Pennsylvania Governor Tom Wolf has vetoed Senate Bill 936, which sought to amend the state’s Workers’ Compensation Act by establishing a formulary, or a list of prescription medications that could be prescribed to injured workers.
“The formulary proposed in this bill runs counter to the compact we have made with injured workers and does so to save money for insurers and businesses,” Wolf said in a letter to the Senate of the Commonwealth of Pennsylvania detailing his decision to veto the legislation. “The implementation of a drug formulary as prescribed by this legislation will not improve overall health outcomes for Pennsylvania’s injured workers and will not stem the tide of the opioid crisis that is ravaging every area of our society.”
Wolf stated in the letter that a top priority for his administration since taking office has been to combat the heroin and opioid epidemic, and he doesn’t believe SB 936 addresses that goal “in a responsible or targeted way.”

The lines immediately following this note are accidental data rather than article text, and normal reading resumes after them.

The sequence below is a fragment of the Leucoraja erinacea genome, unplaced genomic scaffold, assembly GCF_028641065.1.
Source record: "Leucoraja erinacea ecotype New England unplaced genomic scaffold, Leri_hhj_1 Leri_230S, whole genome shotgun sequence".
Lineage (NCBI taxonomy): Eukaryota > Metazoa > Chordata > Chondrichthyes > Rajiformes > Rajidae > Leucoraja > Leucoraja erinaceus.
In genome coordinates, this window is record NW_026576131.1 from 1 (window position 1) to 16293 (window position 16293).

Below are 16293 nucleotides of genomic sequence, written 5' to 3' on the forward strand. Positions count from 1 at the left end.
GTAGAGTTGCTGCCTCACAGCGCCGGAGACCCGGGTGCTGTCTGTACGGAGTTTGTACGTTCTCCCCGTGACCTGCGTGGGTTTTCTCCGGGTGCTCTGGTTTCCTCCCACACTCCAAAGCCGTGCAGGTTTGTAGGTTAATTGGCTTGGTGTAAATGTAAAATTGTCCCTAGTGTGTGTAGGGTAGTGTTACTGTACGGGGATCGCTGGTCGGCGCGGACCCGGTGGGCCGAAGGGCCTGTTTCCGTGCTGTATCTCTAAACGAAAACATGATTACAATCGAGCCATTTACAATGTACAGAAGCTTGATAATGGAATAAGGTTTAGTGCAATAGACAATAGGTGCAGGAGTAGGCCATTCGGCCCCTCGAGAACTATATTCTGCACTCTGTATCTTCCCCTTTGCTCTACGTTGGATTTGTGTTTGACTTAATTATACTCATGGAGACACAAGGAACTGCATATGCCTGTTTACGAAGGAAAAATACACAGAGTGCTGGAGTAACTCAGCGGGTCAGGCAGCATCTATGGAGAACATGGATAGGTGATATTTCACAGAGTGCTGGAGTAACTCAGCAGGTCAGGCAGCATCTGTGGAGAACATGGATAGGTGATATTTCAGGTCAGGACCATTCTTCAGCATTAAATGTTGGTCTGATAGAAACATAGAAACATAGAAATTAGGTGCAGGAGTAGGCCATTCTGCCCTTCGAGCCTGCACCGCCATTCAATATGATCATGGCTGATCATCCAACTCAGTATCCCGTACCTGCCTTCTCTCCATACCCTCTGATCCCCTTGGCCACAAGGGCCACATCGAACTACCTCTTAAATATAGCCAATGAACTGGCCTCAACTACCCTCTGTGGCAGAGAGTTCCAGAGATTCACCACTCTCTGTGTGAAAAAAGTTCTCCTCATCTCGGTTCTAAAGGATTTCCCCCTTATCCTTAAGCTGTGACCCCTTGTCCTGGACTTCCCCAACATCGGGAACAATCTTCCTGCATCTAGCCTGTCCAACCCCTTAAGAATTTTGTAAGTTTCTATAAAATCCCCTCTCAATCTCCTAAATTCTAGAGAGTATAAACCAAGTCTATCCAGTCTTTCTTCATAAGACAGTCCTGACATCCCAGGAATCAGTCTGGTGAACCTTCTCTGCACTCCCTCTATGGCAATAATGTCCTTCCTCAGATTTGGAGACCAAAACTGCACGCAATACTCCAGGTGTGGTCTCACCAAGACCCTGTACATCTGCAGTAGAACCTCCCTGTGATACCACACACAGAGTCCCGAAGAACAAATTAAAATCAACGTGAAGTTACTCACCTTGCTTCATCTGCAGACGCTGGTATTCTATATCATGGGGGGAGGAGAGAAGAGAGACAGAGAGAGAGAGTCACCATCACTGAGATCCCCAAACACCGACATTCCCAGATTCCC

However, the Property Casualty Insurers Association of America (PCI) expressed disappointment in Wolf’s decision and stated in a press release that the aim of the legislation was to help injured workers as well as curb opioid prescription abuse.
“With the Pennsylvania workers’ compensation system being plagued by the over-prescription of pain medications, especially opioids, this legislation was the best route to implement a scientifically valid, evidence-based formulary to control the overprescribing of opioids,” Micaela Isler, assistant vice president of state government relations for PCI, said in the release. “Time is of the essence, as a recent study by the Workers’ Compensation Research Institute ranks Pennsylvania second for the number of opioids given to injured workers.”
PCI is composed of nearly 1,000 member companies, which write $220 billion in annual premium – 37 percent of the nation’s property/casualty insurance.
Isler stated in the release that the insurance industry is committed to working with the governor’s office, lawmakers and regulators in Pennsylvania to implement reforms that will reduce the prescription of addictive opioid drugs and assist injured workers in returning to work.
“We are encouraging policymakers in Pennsylvania to keep this issue on the front burner to protect injured workers,” Isler stated in the release.
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